Not Funny…


Fear is a funny thing.

Well actually, I don’t mean funny… funny. I mean sort of strange, somewhat troubling, quirky, mysterious and often unexplained… funny.

For example, even at fifty… I can stand on one foot for what seems like forever, or walk the rail of a railroad track for hundreds of yards without even a chance of falling off.

No problem.

Maybe it’s just my low center of gravity, but I’ve always had incredible balance, and have been doing it since I was a kid.

So, that’s what’s so weird. On a trip to the Grand Canyon or Niagara Falls… I felt like I was going to fall over the edge from thirty feet away!

Similarly, I have OFTEN been perfectly content hanging off the edge of a wobbly extension ladder while painting the second story of a house… but climbing the stairs of a completely solid Ranger’s tower makes me, well… glad I’m not a Ranger!

“C’mon, Steve… get with it”, you say. “Face your fear.”


On Thursday, May 17th, 1984, I drove down the driveway of the inner-city Milwaukee flat in which I lived. Ninety days later, I would leave for good… but that’s ANOTHER story.

On THIS day, my five-year-old Yamaha was loaded for travel, and I was off to meet a friend in Chicago, and then west across the plains to Denver and beyond… a Rocky Mountain motorcycle trip that we had dreamed about for several years.

And oh… the stories! I could write a… I may write a… I really OUGHTA write a book.

But, alas… I digress. This story, if you remember, is about fear!

Throughout the trip, this quirky fear of heights came and went. Sometimes non-existent… other times, powerful and stifling. And then I remembered an ad that I had seen right before we left… an ad for skydiving!

Show up in the morning… attend a few hours of ground-school… jump from a plane at 10,000 feet in the afternoon!

“THIS IS IT!”, I yelled. “This IS the ticket!”

I mean, what better way to conquer a fear of heights than to jump out of an airplane!? No instructor… just you, anchored to a static cord… out the door and into the wild blue!

And jump we did.

Heart rate steady at sixty beats per minute… nearly silent… absolutely NO FEAR… peace.

It was a thing of beauty…


I heard somebody say once that action CURES fear… though I think that maybe this was a bit of a generalization made by someone who was trying to get someone else to do something!

To be sure, there are times where our fear is completely justified… and, in fact, there’d be something wrong with us if we WEREN’T afraid. And in such situations… action is often EXACTLY what’s necessary. Indeed, bravery… or courage, is not the absence of fear, but the willingness to take action in spite of it.

But then there are those other circumstances… you know, where fear can be just a weird, annoying, irrational emotion. What should we do then… and is there REALLY an action that cures THAT fear? Will jumping out of an airplane, for example… CURE a fear of heights?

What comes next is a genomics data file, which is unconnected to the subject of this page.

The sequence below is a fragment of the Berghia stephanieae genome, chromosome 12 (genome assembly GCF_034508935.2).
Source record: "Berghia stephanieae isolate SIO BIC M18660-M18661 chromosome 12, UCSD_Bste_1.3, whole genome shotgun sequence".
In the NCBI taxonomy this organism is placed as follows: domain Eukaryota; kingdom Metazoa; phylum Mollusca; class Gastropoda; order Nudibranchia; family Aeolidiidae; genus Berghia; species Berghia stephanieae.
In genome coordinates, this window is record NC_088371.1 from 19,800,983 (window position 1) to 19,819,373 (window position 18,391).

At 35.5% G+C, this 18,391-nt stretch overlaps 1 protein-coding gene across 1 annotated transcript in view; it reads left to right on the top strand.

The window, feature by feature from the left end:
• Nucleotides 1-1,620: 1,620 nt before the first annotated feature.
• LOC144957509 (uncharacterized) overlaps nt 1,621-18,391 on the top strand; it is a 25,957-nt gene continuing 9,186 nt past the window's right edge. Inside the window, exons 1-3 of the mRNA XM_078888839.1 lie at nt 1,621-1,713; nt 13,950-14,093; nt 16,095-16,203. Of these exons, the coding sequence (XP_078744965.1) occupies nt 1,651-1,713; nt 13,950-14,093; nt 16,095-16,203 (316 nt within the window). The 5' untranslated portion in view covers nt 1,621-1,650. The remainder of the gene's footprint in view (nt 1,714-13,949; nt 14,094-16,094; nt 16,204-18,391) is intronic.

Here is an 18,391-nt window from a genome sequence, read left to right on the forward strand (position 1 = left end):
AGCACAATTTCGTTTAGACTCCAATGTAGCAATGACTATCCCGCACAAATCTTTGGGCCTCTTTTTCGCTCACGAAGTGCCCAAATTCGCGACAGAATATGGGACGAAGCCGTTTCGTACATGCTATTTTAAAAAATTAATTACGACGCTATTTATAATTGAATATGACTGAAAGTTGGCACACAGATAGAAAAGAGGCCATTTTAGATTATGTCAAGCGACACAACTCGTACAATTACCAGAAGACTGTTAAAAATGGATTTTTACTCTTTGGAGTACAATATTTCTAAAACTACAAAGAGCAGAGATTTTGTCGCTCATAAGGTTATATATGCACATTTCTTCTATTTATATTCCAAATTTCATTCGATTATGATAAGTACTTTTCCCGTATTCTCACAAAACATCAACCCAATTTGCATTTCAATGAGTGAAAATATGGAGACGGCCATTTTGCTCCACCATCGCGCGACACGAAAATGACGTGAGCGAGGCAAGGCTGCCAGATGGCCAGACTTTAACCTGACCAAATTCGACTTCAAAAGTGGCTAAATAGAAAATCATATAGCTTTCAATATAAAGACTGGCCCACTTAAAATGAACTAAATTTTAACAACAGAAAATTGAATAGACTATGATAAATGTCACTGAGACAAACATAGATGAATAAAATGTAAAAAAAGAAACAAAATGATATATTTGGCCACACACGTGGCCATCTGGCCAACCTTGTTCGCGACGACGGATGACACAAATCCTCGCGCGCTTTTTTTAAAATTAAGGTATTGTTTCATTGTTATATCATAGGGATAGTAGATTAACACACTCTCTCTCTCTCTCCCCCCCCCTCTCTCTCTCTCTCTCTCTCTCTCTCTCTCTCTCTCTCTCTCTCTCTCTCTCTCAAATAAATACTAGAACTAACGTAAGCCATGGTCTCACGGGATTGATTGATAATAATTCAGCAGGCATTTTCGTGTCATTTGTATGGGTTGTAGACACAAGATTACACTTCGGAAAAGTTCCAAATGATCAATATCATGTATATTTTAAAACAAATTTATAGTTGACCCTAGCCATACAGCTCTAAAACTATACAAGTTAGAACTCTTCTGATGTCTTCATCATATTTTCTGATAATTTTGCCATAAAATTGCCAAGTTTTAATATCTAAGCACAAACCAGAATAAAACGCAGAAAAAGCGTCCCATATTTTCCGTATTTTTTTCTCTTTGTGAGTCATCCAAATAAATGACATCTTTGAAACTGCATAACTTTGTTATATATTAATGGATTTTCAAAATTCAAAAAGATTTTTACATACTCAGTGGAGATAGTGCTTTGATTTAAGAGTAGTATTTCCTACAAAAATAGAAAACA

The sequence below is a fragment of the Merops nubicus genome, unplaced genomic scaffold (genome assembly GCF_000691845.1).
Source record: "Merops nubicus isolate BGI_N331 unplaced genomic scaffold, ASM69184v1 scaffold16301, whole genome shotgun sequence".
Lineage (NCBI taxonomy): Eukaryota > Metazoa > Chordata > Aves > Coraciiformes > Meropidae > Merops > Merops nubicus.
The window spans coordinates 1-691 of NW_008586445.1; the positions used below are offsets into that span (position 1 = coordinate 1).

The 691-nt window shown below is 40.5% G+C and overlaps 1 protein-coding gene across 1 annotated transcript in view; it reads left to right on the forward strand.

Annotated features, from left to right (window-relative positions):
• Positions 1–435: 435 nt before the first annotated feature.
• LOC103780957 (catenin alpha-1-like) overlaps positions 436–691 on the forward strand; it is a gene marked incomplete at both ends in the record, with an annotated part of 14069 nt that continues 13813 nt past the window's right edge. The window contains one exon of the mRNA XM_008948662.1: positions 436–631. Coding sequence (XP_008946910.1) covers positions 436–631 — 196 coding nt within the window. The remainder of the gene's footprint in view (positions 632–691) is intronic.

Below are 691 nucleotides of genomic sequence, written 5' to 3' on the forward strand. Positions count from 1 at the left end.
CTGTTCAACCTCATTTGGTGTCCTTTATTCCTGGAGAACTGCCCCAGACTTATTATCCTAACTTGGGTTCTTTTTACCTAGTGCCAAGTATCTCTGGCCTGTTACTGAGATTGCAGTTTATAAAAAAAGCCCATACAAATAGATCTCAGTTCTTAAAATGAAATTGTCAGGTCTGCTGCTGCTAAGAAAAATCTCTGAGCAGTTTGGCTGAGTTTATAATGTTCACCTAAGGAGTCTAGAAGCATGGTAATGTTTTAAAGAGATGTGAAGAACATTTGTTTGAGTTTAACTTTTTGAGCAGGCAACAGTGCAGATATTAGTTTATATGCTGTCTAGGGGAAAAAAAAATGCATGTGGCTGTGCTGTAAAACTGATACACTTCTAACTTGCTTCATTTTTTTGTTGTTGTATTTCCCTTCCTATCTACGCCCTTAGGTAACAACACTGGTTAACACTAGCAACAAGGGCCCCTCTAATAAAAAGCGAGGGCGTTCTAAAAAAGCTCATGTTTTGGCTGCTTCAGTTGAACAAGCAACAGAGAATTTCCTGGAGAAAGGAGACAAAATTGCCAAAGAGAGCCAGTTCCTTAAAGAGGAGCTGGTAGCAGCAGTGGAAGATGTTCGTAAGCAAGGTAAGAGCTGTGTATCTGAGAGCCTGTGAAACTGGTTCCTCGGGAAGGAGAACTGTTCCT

Here’s what I know for sure.

Skydiving is a blast, and so is piloting small aircraft… I went ahead and got my pilot’s license nineteen years ago, and have enjoyed every minute. I also love Ferris Wheels, Roller Coasters, and Theme Park rides that launch you hundreds of feet into the air.

And here’s what else I know.

As of yesterday, the last flight of stairs on the Ranger’s tower was, well… really, REALLY irrational!


I look forward to speaking with you soon!



Is fear stopping you from any activity in your personal or professional life?

What is your plan to go over, around, or through it?

What will you do Monday morning to move the dial?


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2 thoughts on “Not Funny…

  1. Hi Steve,

    This one made me think… I don’t know 100% if nowadays it is still the same for me as it was in the past. But I believe in the past I had a fear to be successful.Fear that may have been caused by conditioning in my childhood. Maybe fear caused by people that try to make me believe something could not be done, simply because they couldn’t or didn’t believe it could be done.

    Now I believe I can go over or around fear by preparing for uncertain things that come up. By trying to control possible uncontrollable factors and to make sure that I know what I do. Fears may still arise then, but because of the precautions they may not be too big.
    But of course this is in ideal situations, many times fear may come unexpected.

    Interesting topic Steve, it’s ‘a good one again’.


  2. Great insights, Raymond.

    When we prepare for the worst, the worst never seems to happen. When we figure out in advance the most likely resistances, objections, or obstacles… we are, as you said… prepared.

    Have an excellent day, friend.


    PS: BTW, did you see the little red dot on the edge of the cliff? That’s NOT me!

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